Friday, November 8, 2013

He’s Still Stubborn

We had a parent-teacher meeting with Charles’s preschool teacher yesterday.  It ended up being a parent-teacher-student meeting because we came during naptime but Charles wasn’t asleep.  And I had to use the restroom when I got there, so I passed Charles quietly coloring at a table.  So of course he would not let go of my leg and insisted on being with me.  Spoiler: when I left to go back to work, he cried.


Charles is, as we already knew, a bright kid.  He can spell and read simple words and he knows all his colors and numbers.  He is adding and subtracting and he thinks math is the most amazing thing in the whole world (“Mom! Two plus three is FIVE!!!”).  He helps out a lot at school, always setting the tables for snack and listening intently during story time.  The teacher waxed on for twenty minutes about how great he is, how far he has come, what a delight he is to have in class.  You just know that she’s building up to saying something negative, right?


Well, it wasn’t anything we didn’t know.  He’s not biting kids (anymore – though his two-year-old brother has begun to do so) and he’s not using swear words or flipping the bird (all behaviors he initially learned at school from other kids and which we had to figuratively beat out of him), and he’s not throwing giant tantrums (he reserves those for home).  No, he just quietly refuses to clean up after himself.  When it’s time to put away toys, he won’t.  When it’s time to clean up books before going outside, he says “no.”


I feel for the teachers at his school, I really do.  We go through the same thing at home: repeatedly stating his responsibilities, his refusal to act, the consequences to not doing what he is supposed to do, the ultimate breakdown into tantrums and crying (sometimes on my part).  Charles is a stubborn little boy, and at 46.5 inches and 51 pounds (he had is checkup yesterday), I can’t physically make him do much of anything.  So he loses privileges and he gets put in time out and eventually he comes to his senses.  They don’t have those discipline options at school, and I understand that, but it’s not as though discipline is really working for us right now at home, anyway.


This morning, Charles woke up late and grumpy.  He didn’t want an English muffin, he wanted a bagel.  When I got bagels out of the freezer, he didn’t want those bagels and he shouted at me to put them back in the freezer.  I ignored him because it keeps me from losing my temper.  When Tony got home from basketball, I asked Charles if he wanted to shower with me, and he did, but then he refused to put his pajamas in his hamper.  Total standoff between us (I am stubborn, too).  I started to get in the shower without him and he started raging, “No!  Mommy!  No!!! I want to take a shower with yooooooou!”  I told him to put his clothing in the hamper.  He cried harder.  Tony told him to put his clothing in the hamper.  Charles finally relented.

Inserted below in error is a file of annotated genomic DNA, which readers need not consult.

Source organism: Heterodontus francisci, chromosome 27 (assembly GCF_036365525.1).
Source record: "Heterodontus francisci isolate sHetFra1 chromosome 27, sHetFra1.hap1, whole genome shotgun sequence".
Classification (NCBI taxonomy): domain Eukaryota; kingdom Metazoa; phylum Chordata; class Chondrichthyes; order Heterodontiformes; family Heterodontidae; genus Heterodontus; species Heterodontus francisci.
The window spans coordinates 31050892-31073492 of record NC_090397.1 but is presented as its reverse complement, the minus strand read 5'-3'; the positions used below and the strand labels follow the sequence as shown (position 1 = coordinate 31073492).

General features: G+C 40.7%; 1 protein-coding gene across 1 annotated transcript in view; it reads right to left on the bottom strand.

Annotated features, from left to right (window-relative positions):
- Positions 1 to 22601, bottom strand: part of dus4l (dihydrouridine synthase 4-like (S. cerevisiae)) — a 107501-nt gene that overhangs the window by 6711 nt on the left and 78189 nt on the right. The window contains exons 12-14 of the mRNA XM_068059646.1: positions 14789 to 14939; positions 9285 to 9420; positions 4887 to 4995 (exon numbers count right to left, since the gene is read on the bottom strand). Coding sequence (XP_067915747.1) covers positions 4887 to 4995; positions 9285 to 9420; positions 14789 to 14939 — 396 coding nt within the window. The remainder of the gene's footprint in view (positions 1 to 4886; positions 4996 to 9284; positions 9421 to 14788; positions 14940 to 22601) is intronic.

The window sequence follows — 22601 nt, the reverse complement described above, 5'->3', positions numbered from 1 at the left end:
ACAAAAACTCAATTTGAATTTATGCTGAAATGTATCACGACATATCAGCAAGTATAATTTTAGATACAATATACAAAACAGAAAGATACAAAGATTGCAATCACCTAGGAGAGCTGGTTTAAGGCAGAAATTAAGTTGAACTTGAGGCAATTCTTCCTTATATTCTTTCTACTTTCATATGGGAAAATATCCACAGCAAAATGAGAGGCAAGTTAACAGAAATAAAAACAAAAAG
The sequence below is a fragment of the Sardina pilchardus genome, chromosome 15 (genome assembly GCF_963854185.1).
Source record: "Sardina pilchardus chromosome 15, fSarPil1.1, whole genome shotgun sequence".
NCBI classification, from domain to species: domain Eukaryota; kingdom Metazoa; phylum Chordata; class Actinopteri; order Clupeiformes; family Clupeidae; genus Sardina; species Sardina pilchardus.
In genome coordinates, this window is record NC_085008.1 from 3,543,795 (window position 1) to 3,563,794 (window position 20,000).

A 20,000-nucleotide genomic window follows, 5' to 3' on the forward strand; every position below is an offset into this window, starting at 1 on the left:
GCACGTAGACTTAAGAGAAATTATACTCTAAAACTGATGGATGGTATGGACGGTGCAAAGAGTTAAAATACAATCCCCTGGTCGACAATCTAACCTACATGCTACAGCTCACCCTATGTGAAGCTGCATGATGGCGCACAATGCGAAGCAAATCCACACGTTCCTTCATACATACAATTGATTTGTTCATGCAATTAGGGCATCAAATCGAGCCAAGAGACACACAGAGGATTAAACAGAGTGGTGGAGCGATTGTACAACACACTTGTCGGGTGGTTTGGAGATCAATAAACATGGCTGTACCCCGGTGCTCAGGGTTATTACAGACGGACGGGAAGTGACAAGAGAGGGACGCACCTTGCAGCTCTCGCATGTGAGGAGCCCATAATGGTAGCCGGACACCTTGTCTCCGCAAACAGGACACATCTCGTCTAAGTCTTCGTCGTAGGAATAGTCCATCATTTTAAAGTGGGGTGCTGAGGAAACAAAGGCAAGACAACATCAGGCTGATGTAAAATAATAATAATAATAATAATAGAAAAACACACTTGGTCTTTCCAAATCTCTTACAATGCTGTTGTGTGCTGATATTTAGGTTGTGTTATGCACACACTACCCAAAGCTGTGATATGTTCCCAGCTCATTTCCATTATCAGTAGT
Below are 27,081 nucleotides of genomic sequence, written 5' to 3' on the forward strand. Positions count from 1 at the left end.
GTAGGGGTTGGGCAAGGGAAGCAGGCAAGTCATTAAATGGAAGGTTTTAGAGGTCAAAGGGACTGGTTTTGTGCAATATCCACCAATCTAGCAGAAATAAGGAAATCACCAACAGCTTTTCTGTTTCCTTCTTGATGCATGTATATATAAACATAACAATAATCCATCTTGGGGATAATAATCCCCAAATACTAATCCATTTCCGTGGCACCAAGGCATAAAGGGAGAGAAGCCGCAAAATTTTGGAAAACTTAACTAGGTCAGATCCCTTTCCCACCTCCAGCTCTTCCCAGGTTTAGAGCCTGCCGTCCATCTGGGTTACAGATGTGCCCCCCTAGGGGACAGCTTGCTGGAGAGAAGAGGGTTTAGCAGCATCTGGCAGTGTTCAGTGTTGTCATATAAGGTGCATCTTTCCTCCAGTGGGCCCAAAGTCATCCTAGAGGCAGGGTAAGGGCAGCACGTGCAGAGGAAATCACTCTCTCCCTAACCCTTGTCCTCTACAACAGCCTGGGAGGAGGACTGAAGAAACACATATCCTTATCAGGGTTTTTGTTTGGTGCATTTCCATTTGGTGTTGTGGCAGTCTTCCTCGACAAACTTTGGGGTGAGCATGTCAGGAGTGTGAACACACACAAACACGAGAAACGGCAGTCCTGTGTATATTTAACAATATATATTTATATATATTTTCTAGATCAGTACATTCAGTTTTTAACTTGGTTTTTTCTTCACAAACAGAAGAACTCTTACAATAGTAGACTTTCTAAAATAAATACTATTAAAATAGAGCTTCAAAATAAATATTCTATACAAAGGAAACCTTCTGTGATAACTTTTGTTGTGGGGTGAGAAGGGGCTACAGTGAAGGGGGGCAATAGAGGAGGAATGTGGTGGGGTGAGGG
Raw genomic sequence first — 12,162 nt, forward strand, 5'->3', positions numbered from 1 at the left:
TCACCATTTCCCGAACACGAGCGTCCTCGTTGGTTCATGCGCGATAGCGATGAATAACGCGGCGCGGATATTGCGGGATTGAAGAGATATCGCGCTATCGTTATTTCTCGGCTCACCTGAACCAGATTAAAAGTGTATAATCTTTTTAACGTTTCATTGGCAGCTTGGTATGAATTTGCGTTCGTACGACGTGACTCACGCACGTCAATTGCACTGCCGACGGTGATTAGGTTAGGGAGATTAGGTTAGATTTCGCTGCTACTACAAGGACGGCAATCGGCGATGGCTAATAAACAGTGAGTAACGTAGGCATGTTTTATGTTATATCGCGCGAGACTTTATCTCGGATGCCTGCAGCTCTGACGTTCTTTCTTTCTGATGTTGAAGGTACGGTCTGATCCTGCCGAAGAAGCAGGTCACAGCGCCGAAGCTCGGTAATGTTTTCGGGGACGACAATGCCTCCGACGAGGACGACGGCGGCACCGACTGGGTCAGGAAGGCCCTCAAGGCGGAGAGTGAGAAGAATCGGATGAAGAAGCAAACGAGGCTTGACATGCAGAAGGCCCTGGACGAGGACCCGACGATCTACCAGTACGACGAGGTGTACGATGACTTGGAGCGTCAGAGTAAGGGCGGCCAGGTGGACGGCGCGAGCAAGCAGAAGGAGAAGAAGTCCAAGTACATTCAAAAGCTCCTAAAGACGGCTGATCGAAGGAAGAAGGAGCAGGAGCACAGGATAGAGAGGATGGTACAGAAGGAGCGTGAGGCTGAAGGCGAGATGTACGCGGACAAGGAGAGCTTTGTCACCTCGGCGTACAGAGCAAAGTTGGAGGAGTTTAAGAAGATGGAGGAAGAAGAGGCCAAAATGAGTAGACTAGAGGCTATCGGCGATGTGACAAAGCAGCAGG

This went on for the rest of the morning.  I was late to work.  I shouted, even though I hate that.  I really relate to that guy who takes photos of his kids crying (it’s now an entire website of reader submissions, so I know I’m not alone in this) and states the reasons, all of them illogical.  Charles freaked out because it was time to leave.  He got mad because I let Jamie close the garage door.  He screamed and cried because he was still eating his bagel but wanted me to brush his teeth at the same time.  His socks were not the ones he wanted, even though he picked them out and put them on himself.  It’s cold outside and he’s cold, but he doesn’t want to wear a coat or hat.  He likes his old, too-small shoes better than his new shoes and wants the old ones back.  He dropped his vitamin and couldn’t find it, but only remembered that he dropped it when we were almost to school.


photo (12)


Life with children is TOO HARD.  And Charles will probably snuggle up to me this evening and tell me, repeatedly, “I love you, mama” with a sweet smile on his face.  TOO HARD.  I just wish I knew when the switch would flip and he would start behaving rationally.  I’m guessing close to age 30, right?


Thank goodness I’ll be making cupcakes for his party tomorrow.  I need some chocolate.

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